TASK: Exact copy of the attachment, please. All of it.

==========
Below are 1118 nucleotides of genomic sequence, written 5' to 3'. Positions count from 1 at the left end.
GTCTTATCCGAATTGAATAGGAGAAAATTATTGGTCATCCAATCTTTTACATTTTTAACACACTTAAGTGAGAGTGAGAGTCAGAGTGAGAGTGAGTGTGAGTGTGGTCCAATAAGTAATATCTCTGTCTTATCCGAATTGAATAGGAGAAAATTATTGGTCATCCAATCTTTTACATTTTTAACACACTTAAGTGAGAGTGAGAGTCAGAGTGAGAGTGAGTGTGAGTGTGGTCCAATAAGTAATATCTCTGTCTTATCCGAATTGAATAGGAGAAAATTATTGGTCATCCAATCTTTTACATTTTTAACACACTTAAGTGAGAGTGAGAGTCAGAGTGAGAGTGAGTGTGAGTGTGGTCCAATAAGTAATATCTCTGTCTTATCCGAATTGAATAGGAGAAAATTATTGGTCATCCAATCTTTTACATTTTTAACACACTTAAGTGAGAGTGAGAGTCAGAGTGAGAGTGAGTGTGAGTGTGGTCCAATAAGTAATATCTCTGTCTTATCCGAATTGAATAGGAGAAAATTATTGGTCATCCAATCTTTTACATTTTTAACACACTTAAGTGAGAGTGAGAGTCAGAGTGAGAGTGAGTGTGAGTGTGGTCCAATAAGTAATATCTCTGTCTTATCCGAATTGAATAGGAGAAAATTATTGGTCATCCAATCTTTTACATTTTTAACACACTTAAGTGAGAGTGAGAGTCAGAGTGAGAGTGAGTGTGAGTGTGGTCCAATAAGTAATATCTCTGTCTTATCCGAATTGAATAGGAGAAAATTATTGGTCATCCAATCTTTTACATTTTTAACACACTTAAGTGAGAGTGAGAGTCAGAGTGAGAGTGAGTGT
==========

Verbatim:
Below are 1118 nucleotides of genomic sequence, written 5' to 3'. Positions count from 1 at the left end.
GTCTTATCCGAATTGAATAGGAGAAAATTATTGGTCATCCAATCTTTTACATTTTTAACACACTTAAGTGAGAGTGAGAGTCAGAGTGAGAGTGAGTGTGAGTGTGGTCCAATAAGTAATATCTCTGTCTTATCCGAATTGAATAGGAGAAAATTATTGGTCATCCAATCTTTTACATTTTTAACACACTTAAGTGAGAGTGAGAGTCAGAGTGAGAGTGAGTGTGAGTGTGGTCCAATAAGTAATATCTCTGTCTTATCCGAATTGAATAGGAGAAAATTATTGGTCATCCAATCTTTTACATTTTTAACACACTTAAGTGAGAGTGAGAGTCAGAGTGAGAGTGAGTGTGAGTGTGGTCCAATAAGTAATATCTCTGTCTTATCCGAATTGAATAGGAGAAAATTATTGGTCATCCAATCTTTTACATTTTTAACACACTTAAGTGAGAGTGAGAGTCAGAGTGAGAGTGAGTGTGAGTGTGGTCCAATAAGTAATATCTCTGTCTTATCCGAATTGAATAGGAGAAAATTATTGGTCATCCAATCTTTTACATTTTTAACACACTTAAGTGAGAGTGAGAGTCAGAGTGAGAGTGAGTGTGAGTGTGGTCCAATAAGTAATATCTCTGTCTTATCCGAATTGAATAGGAGAAAATTATTGGTCATCCAATCTTTTACATTTTTAACACACTTAAGTGAGAGTGAGAGTCAGAGTGAGAGTGAGTGTGAGTGTGGTCCAATAAGTAATATCTCTGTCTTATCCGAATTGAATAGGAGAAAATTATTGGTCATCCAATCTTTTACATTTTTAACACACTTAAGTGAGAGTGAGAGTCAGAGTGAGAGTGAGTGT